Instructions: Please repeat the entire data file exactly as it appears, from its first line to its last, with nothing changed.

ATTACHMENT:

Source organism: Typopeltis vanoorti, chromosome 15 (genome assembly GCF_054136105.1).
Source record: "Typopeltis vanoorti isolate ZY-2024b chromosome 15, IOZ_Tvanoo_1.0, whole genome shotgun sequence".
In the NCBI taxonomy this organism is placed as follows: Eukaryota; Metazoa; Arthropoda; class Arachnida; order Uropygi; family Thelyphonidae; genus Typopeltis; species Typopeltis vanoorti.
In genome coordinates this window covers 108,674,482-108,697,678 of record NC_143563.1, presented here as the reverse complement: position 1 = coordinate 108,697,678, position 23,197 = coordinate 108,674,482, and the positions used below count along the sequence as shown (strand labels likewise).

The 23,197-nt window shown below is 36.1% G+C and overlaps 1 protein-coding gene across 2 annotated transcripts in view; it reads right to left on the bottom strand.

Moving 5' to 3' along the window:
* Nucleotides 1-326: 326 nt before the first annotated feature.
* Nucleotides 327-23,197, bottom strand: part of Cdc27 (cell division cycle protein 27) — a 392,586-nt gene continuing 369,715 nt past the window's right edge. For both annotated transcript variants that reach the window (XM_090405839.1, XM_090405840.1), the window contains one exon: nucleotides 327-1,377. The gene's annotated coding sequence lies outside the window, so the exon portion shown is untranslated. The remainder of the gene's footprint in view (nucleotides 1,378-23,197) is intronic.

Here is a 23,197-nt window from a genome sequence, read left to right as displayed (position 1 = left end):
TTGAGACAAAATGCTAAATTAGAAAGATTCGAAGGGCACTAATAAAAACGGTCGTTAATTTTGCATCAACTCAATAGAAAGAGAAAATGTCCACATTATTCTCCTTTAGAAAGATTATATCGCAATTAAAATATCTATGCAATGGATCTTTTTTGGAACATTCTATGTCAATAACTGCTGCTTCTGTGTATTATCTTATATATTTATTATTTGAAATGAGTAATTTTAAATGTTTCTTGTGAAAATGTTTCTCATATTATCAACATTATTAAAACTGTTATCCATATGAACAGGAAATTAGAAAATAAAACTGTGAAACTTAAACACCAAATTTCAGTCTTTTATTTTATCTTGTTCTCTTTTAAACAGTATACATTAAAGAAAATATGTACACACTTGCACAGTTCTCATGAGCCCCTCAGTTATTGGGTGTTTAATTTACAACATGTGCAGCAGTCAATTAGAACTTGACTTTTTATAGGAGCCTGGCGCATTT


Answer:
Source organism: Typopeltis vanoorti, chromosome 15 (genome assembly GCF_054136105.1).
Source record: "Typopeltis vanoorti isolate ZY-2024b chromosome 15, IOZ_Tvanoo_1.0, whole genome shotgun sequence".
In the NCBI taxonomy this organism is placed as follows: Eukaryota; Metazoa; Arthropoda; class Arachnida; order Uropygi; family Thelyphonidae; genus Typopeltis; species Typopeltis vanoorti.
In genome coordinates this window covers 108,674,482-108,697,678 of record NC_143563.1, presented here as the reverse complement: position 1 = coordinate 108,697,678, position 23,197 = coordinate 108,674,482, and the positions used below count along the sequence as shown (strand labels likewise).

The 23,197-nt window shown below is 36.1% G+C and overlaps 1 protein-coding gene across 2 annotated transcripts in view; it reads right to left on the bottom strand.

Moving 5' to 3' along the window:
* Nucleotides 1-326: 326 nt before the first annotated feature.
* Nucleotides 327-23,197, bottom strand: part of Cdc27 (cell division cycle protein 27) — a 392,586-nt gene continuing 369,715 nt past the window's right edge. For both annotated transcript variants that reach the window (XM_090405839.1, XM_090405840.1), the window contains one exon: nucleotides 327-1,377. The gene's annotated coding sequence lies outside the window, so the exon portion shown is untranslated. The remainder of the gene's footprint in view (nucleotides 1,378-23,197) is intronic.

Here is a 23,197-nt window from a genome sequence, read left to right as displayed (position 1 = left end):
TTGAGACAAAATGCTAAATTAGAAAGATTCGAAGGGCACTAATAAAAACGGTCGTTAATTTTGCATCAACTCAATAGAAAGAGAAAATGTCCACATTATTCTCCTTTAGAAAGATTATATCGCAATTAAAATATCTATGCAATGGATCTTTTTTGGAACATTCTATGTCAATAACTGCTGCTTCTGTGTATTATCTTATATATTTATTATTTGAAATGAGTAATTTTAAATGTTTCTTGTGAAAATGTTTCTCATATTATCAACATTATTAAAACTGTTATCCATATGAACAGGAAATTAGAAAATAAAACTGTGAAACTTAAACACCAAATTTCAGTCTTTTATTTTATCTTGTTCTCTTTTAAACAGTATACATTAAAGAAAATATGTACACACTTGCACAGTTCTCATGAGCCCCTCAGTTATTGGGTGTTTAATTTACAACATGTGCAGCAGTCAATTAGAACTTGACTTTTTATAGGAGCCTGGCGCATTT